By Matt Singer | Criticwire July 25, 2012 at 1:32PM
The following post, along with every single link it contains, includes SPOILERS for "The Dark Knight Rises." I'm not kidding around: SPOILERS will rise. Including this one: SPOILER -- Bruce Wayne is Batman. That's right; we're not messing around here.
After enduring the hate mail and death threats, we finally get to the good part, the reason we all want to see a Christopher Nolan movie like "The Dark Knight Rises" in the first place: to talk seriously and intelligently about it. Like every Nolan film, "The Dark Knight Rises" is a movie of great skill, craft, and intelligence -- and it features more than enough ambiguity to provoke some interesting debate. Though the early discourse around "The Dark Knight Rises" has been dominated by reaction to angry fandom's League of Shadows-like uprising and to the tragedy in Aurora, Colorado, you can already find a lot of very good writing about the film online. Here are the ten best pieces I've read so far. We may revisit this subject in another week or two, as more voices rise to join them. Until then, here are:
The Best "Dark Knight Rises" Writing So Far (With Lots of SPOILERS)
"In the end, what really interests me is the notion the trilogy began with, that people can be inspired by (and lawbreakers will fear) a legend, a symbol, an abstraction, in ways they can't respond to a mere human being. 'TDKR' is a superhero movie that acknowledges 'heroism' is primarily a form of public relations, of marketing and branding. When Batman decides to take the fall for Harvey Dent's crimes at the end of 'TDK,' Jim Gordon delivers the movie's closing soliloquy: '... he's the hero Gotham deserves, but not the one it needs right now. So we'll hunt him. Because he can take it. Because he's not our hero. He's a silent guardian, a watchful protector. A dark knight.' ...Like the magic tricks in 'The Prestige' or the dream architecture of 'Inception,' heroism is an illusion, a con designed to fool a willingly gullible audience. 'You want to be fooled,' claims Cutter (Michael Caine) in 'The Prestige.'"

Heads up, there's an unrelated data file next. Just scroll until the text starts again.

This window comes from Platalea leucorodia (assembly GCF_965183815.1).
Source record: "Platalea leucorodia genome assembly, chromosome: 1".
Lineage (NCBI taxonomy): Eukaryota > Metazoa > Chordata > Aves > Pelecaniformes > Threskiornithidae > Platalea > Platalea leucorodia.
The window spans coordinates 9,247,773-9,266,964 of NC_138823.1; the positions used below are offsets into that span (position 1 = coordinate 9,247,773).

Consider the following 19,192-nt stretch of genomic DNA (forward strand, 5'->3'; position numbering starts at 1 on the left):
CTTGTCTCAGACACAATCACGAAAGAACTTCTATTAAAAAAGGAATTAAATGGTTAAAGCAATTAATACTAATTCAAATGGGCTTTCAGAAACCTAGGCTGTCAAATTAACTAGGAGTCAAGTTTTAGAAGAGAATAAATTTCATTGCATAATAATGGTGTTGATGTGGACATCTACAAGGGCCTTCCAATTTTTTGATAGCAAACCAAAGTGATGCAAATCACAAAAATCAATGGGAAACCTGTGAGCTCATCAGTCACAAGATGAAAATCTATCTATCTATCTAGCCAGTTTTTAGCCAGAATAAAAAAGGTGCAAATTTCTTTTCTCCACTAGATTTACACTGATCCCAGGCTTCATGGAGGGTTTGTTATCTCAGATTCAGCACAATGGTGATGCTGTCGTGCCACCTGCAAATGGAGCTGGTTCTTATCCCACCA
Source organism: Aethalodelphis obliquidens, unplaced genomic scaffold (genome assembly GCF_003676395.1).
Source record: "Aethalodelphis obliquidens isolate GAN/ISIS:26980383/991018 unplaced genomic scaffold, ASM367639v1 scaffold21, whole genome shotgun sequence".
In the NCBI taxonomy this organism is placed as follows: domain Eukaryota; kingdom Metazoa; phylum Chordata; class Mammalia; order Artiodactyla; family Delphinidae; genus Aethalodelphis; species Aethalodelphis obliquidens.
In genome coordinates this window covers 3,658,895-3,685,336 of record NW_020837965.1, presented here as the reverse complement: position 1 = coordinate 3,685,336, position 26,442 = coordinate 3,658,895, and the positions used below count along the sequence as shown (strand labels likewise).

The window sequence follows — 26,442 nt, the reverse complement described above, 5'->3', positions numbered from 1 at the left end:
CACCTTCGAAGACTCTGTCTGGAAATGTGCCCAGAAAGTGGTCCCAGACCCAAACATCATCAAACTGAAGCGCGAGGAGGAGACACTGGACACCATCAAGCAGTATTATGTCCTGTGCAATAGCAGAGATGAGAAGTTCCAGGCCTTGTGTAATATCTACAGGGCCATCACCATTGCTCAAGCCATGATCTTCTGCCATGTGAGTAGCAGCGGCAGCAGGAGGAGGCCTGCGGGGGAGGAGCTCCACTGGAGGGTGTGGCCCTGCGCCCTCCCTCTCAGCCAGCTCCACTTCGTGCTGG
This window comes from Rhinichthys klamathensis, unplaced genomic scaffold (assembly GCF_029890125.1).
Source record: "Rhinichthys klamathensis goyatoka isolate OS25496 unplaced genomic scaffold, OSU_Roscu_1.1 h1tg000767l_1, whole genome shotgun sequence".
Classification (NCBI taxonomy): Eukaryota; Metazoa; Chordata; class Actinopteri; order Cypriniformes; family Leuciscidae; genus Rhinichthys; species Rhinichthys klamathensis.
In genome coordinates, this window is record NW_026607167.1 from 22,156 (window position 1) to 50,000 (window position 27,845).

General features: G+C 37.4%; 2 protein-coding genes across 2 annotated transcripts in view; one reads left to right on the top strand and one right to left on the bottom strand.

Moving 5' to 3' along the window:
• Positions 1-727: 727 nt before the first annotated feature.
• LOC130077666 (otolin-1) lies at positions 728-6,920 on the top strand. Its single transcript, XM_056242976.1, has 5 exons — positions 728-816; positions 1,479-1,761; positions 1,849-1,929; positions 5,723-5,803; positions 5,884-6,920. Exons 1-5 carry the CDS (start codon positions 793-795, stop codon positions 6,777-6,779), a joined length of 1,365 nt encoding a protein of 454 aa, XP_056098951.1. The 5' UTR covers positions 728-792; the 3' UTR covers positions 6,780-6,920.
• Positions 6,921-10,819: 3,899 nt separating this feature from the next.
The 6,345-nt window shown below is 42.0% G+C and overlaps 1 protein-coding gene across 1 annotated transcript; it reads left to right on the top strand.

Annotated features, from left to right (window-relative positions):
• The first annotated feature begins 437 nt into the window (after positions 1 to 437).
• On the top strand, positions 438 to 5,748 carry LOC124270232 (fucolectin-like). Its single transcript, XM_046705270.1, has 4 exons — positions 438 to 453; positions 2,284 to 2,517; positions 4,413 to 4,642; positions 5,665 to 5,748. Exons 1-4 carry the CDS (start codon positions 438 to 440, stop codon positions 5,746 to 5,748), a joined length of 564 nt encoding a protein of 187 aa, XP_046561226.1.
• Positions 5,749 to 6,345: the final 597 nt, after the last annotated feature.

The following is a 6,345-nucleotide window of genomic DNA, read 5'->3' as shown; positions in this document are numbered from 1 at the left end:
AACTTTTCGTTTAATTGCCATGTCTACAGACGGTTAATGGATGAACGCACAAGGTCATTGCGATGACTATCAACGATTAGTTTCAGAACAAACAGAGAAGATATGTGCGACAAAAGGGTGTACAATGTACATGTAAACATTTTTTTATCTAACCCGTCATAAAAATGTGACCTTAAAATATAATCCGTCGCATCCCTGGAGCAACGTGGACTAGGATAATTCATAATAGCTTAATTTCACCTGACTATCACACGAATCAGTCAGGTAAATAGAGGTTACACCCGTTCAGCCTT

"When you think about it, Batman’s final sacrifice is a reversal/redemption of Harvey Dent’s 'sacrifice' from 'The Dark Knight.' Gotham has been told that Dent died a hero at the hands of Batman, setting an example of rectitude and nobility that has been used to enact new laws that have kept criminals off the streets. This has eaten away at the heart of Commissioner Gordon (Gary Oldman), not just because it’s a lie, but also because it has established a false sense of hope. In some ways, it’s almost as bad as Bane’s prison -- just as the prisoners live in a world where they’re confronted every moment by a freedom that doesn’t exist, the citizens of Gotham live in a world justified by a sacrifice that never happened. Batman’s final sacrifice is a correction of that lie, and it replaces that false hope with a genuine one."
"I honestly don’t know whether Nolan is some kind of furious right-winger, and I also don’t think it’s an especially important question, but in his Batman universe global warming seems to be a myth. Of course the ice around Gotham serves an allegorical as well as a narrative function. I’m tempted to argue that the real story of Nolan’s 'Dark Knight' trilogy is the story of its own creation, a dark, personal, auteurist spectacle on a scale never before possible and never before attempted, and an enormously successful mass-market entertainment to boot. If the central theme of these movies is the triumph of the will (to coin a phrase), then that triumph is not Batman’s or Bruce Wayne’s but that of solitary and devious superhero/supervillain Chris Nolan, as he imposes his bizarre obsessions on the entire world."
"There is no institution that works well enough for Batman. The League of Shadows is shown to be a demagogue-ridden den of fanatics. The Gotham police department is corrupt at best, ineffectual at worst (see the first half of 'The Dark Knight Rises,' where John Blake is continuously stymied in his attempts to do the right thing by a GCPD figurehead who only wants the glory of capturing Batman). The US government totally cops out in the face of Bane’s threat. Even Wayne Enterprises is, in the final estimation, a complete failure -- unable not only to bring clean energy to the world but basically incapable of maintaining services for the city’s most vulnerable."